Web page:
To look at SECTION 325 in simpler terms, It is a law that is enacted for actively punishing failed suicides. The law has been part of Pakistan’s Criminal Penal Code, 1860 and as of 2019 is still in effect for the unfortunate people which it applies to. The law states, “Whoever attempts to commit suicide and does any act towards the commission of such offense shall be punished with simple imprisonment for a term which may extend to one year, or with fine, or with both.”
This absurd sounding law was introduced during the British colonial era and it just stuck. Section 325 actively criminalizes attempted suicide and punishes the ones already in a fragile mental state. As expected the Section 325, one of the cruelest laws in Pakistan proves to be a massive failure in suicide prevention. It’s not surprising that the highest risk of suicide in Pakistan happens to be for the people under the age of 30.
Suicidal tendencies are often seen as a result of depression and mental disorders and other high risk factors are vastly ignored. Issues like inability to cope with mounting financial pressures, high academic stress and failing relationships are just a few from the long list of factors. The need to repealing of Section 325 seems like a no-brainier yet it still continues to exist.
Pakistan is one of the signatories to the WHO’s Mental Health Action Plan of 2013-20. The action plan’s key drive is suicide prevention all across the globe, but owing to Section 325 the efforts are over shadowed by the brutality of the law. Section 325 was attempted to be amended back in 2017 by Senator Karim Ahmed Khawaja who presented an amendment bill to decriminalize suicide. However, despite the unanimous vote in favor by the Senate and Council of Islamic Ideology, the bill was not passed by the National Assembly. There have been no further developments in the Decriminalization of suicide since then.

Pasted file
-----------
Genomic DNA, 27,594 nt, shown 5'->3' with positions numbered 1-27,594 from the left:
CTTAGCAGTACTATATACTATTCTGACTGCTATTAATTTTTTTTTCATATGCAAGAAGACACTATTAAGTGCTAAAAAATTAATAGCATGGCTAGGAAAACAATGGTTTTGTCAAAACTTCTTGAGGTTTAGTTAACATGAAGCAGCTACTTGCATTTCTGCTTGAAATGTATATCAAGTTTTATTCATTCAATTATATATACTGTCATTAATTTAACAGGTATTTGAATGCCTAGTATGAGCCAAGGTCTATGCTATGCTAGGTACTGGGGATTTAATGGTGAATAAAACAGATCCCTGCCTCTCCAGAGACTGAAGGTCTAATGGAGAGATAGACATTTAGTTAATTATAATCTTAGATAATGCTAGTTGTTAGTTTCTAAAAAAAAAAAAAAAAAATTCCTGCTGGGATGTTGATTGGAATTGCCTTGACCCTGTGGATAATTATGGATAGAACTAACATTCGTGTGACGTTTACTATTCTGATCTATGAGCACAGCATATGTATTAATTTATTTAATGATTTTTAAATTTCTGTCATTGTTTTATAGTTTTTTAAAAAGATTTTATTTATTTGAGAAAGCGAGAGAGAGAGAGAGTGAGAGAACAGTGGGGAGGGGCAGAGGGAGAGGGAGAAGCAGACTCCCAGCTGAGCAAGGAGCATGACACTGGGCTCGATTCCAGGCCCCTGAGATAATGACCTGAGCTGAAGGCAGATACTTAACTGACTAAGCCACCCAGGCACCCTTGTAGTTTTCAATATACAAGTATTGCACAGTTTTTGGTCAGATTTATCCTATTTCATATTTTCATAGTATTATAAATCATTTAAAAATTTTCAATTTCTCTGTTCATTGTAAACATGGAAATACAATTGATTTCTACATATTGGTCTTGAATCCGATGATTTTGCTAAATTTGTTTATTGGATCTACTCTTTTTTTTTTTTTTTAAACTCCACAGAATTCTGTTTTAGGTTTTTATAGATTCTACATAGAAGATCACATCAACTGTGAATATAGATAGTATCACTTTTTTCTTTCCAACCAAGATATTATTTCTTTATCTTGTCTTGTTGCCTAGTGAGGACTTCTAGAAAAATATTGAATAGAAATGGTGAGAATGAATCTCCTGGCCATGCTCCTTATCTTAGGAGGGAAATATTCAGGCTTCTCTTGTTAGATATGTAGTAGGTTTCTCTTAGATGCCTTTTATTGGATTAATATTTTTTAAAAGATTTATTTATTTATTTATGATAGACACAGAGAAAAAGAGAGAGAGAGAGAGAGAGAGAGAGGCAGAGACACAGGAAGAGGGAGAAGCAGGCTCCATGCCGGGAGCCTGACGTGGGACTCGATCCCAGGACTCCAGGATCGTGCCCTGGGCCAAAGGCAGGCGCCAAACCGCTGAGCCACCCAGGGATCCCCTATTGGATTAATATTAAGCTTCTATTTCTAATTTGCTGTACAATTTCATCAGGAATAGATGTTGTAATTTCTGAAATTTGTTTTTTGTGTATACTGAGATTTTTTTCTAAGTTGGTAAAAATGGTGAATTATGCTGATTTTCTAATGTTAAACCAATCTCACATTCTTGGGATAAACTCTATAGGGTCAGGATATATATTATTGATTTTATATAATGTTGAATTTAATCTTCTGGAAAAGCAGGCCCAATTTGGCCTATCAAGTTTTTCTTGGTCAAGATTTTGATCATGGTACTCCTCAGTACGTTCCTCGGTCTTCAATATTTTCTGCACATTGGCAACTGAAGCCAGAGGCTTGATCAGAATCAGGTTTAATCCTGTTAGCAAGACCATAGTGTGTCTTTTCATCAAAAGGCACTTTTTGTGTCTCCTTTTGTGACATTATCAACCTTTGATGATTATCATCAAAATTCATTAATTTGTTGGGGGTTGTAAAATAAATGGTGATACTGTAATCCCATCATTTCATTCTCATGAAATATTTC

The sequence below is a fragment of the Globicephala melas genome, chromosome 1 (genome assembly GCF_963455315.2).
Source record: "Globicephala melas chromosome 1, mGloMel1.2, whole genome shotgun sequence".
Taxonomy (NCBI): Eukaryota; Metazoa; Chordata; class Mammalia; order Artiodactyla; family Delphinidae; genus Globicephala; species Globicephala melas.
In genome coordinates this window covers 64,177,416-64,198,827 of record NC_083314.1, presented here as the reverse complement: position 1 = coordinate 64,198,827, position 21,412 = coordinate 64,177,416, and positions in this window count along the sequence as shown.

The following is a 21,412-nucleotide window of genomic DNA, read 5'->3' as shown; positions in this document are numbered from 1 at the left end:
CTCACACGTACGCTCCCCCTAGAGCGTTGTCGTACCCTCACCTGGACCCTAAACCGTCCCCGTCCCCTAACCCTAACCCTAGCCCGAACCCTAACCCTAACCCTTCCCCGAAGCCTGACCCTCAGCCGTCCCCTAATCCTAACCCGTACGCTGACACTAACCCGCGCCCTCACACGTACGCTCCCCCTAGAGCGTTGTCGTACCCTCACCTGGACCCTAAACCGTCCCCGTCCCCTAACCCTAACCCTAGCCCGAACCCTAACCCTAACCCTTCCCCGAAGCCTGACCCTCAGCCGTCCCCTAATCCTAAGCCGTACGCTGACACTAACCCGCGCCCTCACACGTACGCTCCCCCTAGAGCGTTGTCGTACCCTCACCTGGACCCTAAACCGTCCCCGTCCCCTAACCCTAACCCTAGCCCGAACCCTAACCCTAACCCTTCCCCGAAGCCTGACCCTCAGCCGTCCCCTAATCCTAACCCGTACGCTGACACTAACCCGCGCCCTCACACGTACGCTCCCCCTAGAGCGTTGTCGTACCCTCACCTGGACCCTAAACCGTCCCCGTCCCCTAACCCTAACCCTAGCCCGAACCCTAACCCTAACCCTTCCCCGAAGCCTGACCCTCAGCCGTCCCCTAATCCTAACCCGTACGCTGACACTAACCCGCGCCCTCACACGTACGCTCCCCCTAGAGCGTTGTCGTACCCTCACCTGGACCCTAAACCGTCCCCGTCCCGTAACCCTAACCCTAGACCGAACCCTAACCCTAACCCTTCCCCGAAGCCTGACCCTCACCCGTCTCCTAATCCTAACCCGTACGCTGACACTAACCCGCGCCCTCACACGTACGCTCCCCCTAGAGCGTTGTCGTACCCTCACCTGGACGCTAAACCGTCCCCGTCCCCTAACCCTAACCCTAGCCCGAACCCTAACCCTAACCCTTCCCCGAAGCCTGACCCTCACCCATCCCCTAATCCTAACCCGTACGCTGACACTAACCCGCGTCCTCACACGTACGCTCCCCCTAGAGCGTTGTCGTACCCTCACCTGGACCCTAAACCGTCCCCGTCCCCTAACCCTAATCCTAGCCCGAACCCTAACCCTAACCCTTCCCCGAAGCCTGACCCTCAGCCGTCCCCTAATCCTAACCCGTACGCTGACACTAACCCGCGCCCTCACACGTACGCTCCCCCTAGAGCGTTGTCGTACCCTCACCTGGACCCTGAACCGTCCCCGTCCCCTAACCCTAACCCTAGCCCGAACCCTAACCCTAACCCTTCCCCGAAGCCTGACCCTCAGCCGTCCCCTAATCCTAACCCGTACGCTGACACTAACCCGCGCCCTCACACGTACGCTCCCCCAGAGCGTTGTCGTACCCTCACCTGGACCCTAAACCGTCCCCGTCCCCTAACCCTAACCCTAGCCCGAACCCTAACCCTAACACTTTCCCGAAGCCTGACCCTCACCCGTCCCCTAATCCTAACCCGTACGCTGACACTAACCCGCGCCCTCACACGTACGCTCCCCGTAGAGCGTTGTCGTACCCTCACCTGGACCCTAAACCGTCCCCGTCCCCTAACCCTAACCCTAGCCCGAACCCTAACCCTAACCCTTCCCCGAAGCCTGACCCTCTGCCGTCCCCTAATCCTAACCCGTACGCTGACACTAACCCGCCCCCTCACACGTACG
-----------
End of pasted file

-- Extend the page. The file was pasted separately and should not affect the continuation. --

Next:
Suicide prevention is near impossible to achieve when hospitals are legally held liable under Section 325. It is an excruciating reality that to avoid facing legal liabilities put forth by Section 325, hospitals and emergency clinics are growing more reluctant and in certain cases refusing to provide care. The sheer dearth of physical and mental health assistance is alarming in cases of attempted suicides.
It will always remain outside the realm of possibility to efficiently prevent suicides while Section 325 is still operational. To prevent suicides in Pakistan, we will not only need to revamp Section 325 but also change our whole perspective regarding suicide. Pin pointing the individuals experiencing suicidal tendencies not only requires the ability to provide the appropriate help, but also countering the stigmas that come with suicide. These stigmas reinforced by cruel laws are the key reasons suicide prevention is ineffective in Pakistan.
Therefore, the legislative bodies instead of averting their gaze need to draft a new, effective law that focuses of treatment rather than punishment. A treatment plan with effective and appropriate counseling is required. Instead of beating the suicide out of survivors by police, rehabilitation programs would prove to be far more effective.
As fellow members of society, we must continually remain aware of the warning signs and take some time to observe people close to us. Listening and conversing about mental health without judgment and guiding those who need is our role to play in suicide prevention.
The views expressed by the writer and the reader comments do not necessarily reflect the views and policies of The ACE News.
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03 April, 2020